Website Optimization: Humans vs. Spiders

The best website design companies in the market have mastered the art of speaking two languages at once: the English that most of the internet’s users speak, and the markup language that most if not every website spider uses to teach itself about the contents of a site. It’s a more difficult trick than it seems. No matter how simple your website, optimization for two variables means neither one of those variables will end up as good as it can be.

Here’s an example of what we mean: spiders read text, and nothing else, but human eyes love pictures. Putting up a landing page that consists of little more than a giant Flash banner and a few links to other pages on the site might be awesome from and end-user perspective, but gives Google no idea of what the page might be about, because the Flash banner is just a giant blank spot to a spider.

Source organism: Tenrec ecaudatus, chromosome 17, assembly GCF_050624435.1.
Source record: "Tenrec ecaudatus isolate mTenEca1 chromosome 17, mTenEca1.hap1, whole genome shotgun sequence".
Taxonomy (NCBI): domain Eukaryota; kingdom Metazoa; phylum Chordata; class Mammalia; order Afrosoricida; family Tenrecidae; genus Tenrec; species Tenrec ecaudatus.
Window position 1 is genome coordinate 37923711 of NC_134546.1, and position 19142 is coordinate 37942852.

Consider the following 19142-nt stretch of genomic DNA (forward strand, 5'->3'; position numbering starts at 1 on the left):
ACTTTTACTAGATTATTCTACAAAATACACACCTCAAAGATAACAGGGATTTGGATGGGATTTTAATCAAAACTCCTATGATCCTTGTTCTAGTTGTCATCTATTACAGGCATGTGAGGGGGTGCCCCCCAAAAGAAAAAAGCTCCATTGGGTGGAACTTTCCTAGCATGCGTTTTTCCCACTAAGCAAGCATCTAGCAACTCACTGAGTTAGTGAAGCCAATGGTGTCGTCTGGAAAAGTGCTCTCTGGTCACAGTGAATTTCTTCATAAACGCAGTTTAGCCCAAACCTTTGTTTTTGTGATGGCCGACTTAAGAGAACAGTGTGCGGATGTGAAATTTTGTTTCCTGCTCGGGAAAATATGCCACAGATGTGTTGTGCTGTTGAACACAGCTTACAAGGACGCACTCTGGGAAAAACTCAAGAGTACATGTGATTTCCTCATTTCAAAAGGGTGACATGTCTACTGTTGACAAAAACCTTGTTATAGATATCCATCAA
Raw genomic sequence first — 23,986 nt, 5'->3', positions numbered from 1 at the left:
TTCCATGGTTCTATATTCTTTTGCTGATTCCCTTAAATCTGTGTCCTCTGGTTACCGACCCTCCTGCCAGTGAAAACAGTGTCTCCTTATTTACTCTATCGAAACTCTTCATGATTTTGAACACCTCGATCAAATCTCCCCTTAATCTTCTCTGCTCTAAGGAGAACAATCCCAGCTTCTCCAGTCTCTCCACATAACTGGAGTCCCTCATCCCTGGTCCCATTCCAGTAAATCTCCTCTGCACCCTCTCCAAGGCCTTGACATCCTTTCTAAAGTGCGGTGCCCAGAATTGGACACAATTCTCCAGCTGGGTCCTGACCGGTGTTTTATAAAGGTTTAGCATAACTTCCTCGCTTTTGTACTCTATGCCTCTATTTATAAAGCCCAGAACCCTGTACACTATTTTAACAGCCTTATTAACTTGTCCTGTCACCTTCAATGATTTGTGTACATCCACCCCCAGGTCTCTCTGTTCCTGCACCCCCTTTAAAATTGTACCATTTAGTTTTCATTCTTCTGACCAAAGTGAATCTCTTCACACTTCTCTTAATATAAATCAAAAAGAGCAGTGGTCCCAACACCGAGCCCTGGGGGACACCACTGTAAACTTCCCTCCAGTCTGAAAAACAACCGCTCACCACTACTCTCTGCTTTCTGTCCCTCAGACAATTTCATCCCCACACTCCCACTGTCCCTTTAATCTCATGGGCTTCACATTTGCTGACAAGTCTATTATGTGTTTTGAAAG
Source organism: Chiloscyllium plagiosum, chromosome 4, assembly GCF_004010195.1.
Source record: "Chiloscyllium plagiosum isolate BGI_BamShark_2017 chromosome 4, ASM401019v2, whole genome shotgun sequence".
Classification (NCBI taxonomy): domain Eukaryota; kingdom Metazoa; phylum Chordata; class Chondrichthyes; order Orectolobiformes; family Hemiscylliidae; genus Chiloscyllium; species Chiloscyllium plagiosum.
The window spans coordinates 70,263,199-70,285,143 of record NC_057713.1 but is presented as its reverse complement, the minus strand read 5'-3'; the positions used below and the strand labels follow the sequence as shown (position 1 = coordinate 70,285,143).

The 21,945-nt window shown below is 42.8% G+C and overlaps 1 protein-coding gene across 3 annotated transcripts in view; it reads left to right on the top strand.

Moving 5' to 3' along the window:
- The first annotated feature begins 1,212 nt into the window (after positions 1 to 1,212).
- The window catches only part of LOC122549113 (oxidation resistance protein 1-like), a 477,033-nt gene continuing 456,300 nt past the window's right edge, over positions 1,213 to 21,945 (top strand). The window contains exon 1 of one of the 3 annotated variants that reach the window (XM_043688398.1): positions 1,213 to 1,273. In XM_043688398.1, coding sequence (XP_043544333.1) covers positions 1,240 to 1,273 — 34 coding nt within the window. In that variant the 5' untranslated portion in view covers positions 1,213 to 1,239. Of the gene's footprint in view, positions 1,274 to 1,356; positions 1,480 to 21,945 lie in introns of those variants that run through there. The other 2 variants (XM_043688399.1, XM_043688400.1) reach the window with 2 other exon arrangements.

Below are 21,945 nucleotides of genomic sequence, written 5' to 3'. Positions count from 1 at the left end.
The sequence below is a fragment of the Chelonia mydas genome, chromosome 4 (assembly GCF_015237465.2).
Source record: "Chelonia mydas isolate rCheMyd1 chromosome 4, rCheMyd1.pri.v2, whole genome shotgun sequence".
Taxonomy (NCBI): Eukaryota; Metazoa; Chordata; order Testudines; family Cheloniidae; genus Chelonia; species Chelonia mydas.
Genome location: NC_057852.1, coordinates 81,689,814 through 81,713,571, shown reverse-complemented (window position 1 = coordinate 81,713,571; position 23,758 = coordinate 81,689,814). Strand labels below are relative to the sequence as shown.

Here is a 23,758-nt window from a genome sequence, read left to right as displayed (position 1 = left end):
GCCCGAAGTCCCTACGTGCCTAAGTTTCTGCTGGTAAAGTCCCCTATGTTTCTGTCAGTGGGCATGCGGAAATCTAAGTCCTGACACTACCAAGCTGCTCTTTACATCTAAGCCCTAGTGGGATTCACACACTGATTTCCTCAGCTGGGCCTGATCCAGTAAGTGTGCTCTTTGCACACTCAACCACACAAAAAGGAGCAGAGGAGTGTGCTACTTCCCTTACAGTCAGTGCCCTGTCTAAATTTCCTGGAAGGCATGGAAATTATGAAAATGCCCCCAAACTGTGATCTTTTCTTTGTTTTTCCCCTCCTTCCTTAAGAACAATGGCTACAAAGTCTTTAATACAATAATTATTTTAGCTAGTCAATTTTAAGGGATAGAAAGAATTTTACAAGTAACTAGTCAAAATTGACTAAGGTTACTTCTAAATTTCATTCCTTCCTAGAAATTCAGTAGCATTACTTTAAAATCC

Similarly, a spider starts in your left-most column and reads down, then moves to the next-leftist column, and reads down, and so forth. Search engines put more emphasis on the text that comes at the beginning of a website — but if you’re designing for a human, you may assume that the ‘beginning’ is the top of the central, ‘main’ column, and you’d be wrong. The most important stuff should be at the top of the left-most column, even if, to human eyes, that looks a little odd. (This is why columns on the right side of blogs are more popular than those on the left side.)

So if you want your content to rank the most easily, you want to write for the spiders, but if you want it to get the most social attention, you want to write for human minds. How do you do both at the same time? Well, first you familiarize yourself with the rules of on-page SEO and the mechanics of how spiders work. Then, you find the most human-friendly content that will fit into that cookie cutter. It’s something that the best website design companies have been doing for years.